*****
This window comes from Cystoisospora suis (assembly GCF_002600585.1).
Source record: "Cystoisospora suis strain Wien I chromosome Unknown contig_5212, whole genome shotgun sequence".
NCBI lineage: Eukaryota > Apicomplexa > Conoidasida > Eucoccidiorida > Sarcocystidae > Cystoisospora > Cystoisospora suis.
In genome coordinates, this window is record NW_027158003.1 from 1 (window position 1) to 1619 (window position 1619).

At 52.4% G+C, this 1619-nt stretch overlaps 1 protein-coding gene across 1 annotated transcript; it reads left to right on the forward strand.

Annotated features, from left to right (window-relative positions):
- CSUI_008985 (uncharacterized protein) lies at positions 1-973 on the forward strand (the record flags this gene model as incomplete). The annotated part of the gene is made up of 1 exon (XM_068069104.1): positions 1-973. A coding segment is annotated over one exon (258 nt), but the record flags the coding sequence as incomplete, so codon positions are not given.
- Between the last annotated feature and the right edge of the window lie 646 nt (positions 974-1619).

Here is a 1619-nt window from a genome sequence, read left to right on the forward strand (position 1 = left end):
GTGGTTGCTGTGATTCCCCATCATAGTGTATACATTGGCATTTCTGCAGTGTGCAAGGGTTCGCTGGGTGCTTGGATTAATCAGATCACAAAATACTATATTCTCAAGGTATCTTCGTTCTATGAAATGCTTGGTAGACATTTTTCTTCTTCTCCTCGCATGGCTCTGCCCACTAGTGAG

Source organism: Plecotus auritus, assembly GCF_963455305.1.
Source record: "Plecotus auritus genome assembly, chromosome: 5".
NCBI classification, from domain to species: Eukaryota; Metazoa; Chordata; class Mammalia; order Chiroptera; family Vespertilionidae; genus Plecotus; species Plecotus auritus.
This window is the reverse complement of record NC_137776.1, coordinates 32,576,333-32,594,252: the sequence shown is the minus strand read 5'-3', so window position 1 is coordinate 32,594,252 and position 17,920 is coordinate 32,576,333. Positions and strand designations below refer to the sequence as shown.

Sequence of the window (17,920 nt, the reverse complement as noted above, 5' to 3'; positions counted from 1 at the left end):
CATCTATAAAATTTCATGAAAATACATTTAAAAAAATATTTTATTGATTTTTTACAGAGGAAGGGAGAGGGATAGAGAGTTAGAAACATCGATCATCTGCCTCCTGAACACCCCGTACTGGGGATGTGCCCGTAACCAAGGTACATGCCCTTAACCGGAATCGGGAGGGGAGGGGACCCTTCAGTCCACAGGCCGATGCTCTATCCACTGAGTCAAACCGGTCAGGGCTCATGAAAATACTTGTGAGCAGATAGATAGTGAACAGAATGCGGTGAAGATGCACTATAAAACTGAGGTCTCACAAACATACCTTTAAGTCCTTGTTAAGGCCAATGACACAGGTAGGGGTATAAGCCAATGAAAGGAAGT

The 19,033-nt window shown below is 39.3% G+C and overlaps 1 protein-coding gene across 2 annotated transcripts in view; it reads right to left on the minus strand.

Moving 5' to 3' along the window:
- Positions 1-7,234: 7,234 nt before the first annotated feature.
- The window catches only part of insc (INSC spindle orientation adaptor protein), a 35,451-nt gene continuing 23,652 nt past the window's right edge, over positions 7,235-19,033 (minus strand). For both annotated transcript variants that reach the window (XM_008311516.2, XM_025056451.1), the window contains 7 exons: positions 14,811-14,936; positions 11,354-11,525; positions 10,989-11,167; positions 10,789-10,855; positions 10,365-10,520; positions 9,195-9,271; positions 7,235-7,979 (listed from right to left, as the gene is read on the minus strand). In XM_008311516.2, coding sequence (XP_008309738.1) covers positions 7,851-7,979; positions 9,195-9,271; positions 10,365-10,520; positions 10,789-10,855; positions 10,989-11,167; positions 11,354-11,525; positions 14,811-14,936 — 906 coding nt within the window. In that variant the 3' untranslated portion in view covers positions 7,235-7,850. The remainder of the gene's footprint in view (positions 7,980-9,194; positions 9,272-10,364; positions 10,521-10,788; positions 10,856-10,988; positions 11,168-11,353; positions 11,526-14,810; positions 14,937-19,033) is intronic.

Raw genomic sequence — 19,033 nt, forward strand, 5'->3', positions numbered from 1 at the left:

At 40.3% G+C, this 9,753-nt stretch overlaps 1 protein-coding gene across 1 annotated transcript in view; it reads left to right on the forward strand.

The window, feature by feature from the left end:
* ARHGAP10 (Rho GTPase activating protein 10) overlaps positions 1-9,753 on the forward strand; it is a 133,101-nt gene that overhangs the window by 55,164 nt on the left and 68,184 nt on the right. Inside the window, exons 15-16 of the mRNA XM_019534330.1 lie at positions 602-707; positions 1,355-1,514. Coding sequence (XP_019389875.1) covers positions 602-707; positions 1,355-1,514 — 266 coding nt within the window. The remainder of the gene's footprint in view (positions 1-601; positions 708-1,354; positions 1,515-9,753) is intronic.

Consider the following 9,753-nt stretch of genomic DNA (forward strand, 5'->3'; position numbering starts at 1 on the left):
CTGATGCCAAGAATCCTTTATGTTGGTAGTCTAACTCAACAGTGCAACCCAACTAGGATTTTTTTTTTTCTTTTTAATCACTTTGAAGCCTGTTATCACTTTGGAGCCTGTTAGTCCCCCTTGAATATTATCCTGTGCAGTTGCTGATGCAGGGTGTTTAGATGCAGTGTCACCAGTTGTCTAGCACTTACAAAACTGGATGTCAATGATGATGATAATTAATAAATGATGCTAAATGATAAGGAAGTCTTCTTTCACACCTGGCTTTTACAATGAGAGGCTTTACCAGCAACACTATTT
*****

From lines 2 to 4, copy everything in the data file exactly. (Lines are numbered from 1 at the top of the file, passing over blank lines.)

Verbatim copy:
Source record: "Cystoisospora suis strain Wien I chromosome Unknown contig_5212, whole genome shotgun sequence".
NCBI lineage: Eukaryota > Apicomplexa > Conoidasida > Eucoccidiorida > Sarcocystidae > Cystoisospora > Cystoisospora suis.
In genome coordinates, this window is record NW_027158003.1 from 1 (window position 1) to 1619 (window position 1619).